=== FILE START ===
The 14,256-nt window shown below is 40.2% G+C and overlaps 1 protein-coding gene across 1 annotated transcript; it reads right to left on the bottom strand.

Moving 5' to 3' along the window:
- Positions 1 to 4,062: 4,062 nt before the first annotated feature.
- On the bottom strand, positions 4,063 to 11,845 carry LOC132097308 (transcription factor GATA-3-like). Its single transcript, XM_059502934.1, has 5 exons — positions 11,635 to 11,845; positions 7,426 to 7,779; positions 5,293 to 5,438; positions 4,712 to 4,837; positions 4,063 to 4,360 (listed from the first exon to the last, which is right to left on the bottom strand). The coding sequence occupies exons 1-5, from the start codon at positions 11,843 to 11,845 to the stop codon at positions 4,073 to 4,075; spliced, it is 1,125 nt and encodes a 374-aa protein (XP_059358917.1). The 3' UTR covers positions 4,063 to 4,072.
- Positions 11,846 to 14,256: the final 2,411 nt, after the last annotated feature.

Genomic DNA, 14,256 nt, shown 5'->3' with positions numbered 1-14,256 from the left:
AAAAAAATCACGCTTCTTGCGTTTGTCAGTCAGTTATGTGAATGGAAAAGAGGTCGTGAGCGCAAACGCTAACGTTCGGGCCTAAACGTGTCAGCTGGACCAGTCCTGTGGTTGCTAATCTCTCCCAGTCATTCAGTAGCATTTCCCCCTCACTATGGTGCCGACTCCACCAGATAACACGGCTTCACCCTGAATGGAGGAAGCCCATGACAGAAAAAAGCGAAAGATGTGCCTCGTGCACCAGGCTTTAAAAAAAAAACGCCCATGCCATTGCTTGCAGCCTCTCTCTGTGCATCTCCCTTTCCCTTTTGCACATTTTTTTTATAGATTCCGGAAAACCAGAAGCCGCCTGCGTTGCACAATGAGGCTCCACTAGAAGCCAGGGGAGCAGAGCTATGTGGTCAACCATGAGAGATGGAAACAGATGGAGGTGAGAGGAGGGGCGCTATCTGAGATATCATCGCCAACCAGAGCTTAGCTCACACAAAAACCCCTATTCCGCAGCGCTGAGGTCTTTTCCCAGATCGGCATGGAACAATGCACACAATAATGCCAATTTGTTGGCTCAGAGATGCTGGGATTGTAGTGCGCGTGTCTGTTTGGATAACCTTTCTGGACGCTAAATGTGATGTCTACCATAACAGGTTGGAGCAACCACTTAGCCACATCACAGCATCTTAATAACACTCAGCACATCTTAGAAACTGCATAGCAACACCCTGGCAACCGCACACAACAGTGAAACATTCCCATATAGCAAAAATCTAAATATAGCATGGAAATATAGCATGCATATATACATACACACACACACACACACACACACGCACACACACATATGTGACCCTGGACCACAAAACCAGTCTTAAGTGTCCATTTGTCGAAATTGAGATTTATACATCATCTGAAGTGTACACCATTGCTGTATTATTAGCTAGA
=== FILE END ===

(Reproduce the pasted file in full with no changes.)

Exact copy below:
The 14,256-nt window shown below is 40.2% G+C and overlaps 1 protein-coding gene across 1 annotated transcript; it reads right to left on the bottom strand.

Moving 5' to 3' along the window:
- Positions 1 to 4,062: 4,062 nt before the first annotated feature.
- On the bottom strand, positions 4,063 to 11,845 carry LOC132097308 (transcription factor GATA-3-like). Its single transcript, XM_059502934.1, has 5 exons — positions 11,635 to 11,845; positions 7,426 to 7,779; positions 5,293 to 5,438; positions 4,712 to 4,837; positions 4,063 to 4,360 (listed from the first exon to the last, which is right to left on the bottom strand). The coding sequence occupies exons 1-5, from the start codon at positions 11,843 to 11,845 to the stop codon at positions 4,073 to 4,075; spliced, it is 1,125 nt and encodes a 374-aa protein (XP_059358917.1). The 3' UTR covers positions 4,063 to 4,072.
- Positions 11,846 to 14,256: the final 2,411 nt, after the last annotated feature.

Genomic DNA, 14,256 nt, shown 5'->3' with positions numbered 1-14,256 from the left:
AAAAAAATCACGCTTCTTGCGTTTGTCAGTCAGTTATGTGAATGGAAAAGAGGTCGTGAGCGCAAACGCTAACGTTCGGGCCTAAACGTGTCAGCTGGACCAGTCCTGTGGTTGCTAATCTCTCCCAGTCATTCAGTAGCATTTCCCCCTCACTATGGTGCCGACTCCACCAGATAACACGGCTTCACCCTGAATGGAGGAAGCCCATGACAGAAAAAAGCGAAAGATGTGCCTCGTGCACCAGGCTTTAAAAAAAAAACGCCCATGCCATTGCTTGCAGCCTCTCTCTGTGCATCTCCCTTTCCCTTTTGCACATTTTTTTTATAGATTCCGGAAAACCAGAAGCCGCCTGCGTTGCACAATGAGGCTCCACTAGAAGCCAGGGGAGCAGAGCTATGTGGTCAACCATGAGAGATGGAAACAGATGGAGGTGAGAGGAGGGGCGCTATCTGAGATATCATCGCCAACCAGAGCTTAGCTCACACAAAAACCCCTATTCCGCAGCGCTGAGGTCTTTTCCCAGATCGGCATGGAACAATGCACACAATAATGCCAATTTGTTGGCTCAGAGATGCTGGGATTGTAGTGCGCGTGTCTGTTTGGATAACCTTTCTGGACGCTAAATGTGATGTCTACCATAACAGGTTGGAGCAACCACTTAGCCACATCACAGCATCTTAATAACACTCAGCACATCTTAGAAACTGCATAGCAACACCCTGGCAACCGCACACAACAGTGAAACATTCCCATATAGCAAAAATCTAAATATAGCATGGAAATATAGCATGCATATATACATACACACACACACACACACACACACGCACACACACATATGTGACCCTGGACCACAAAACCAGTCTTAAGTGTCCATTTGTCGAAATTGAGATTTATACATCATCTGAAGTGTACACCATTGCTGTATTATTAGCTAGA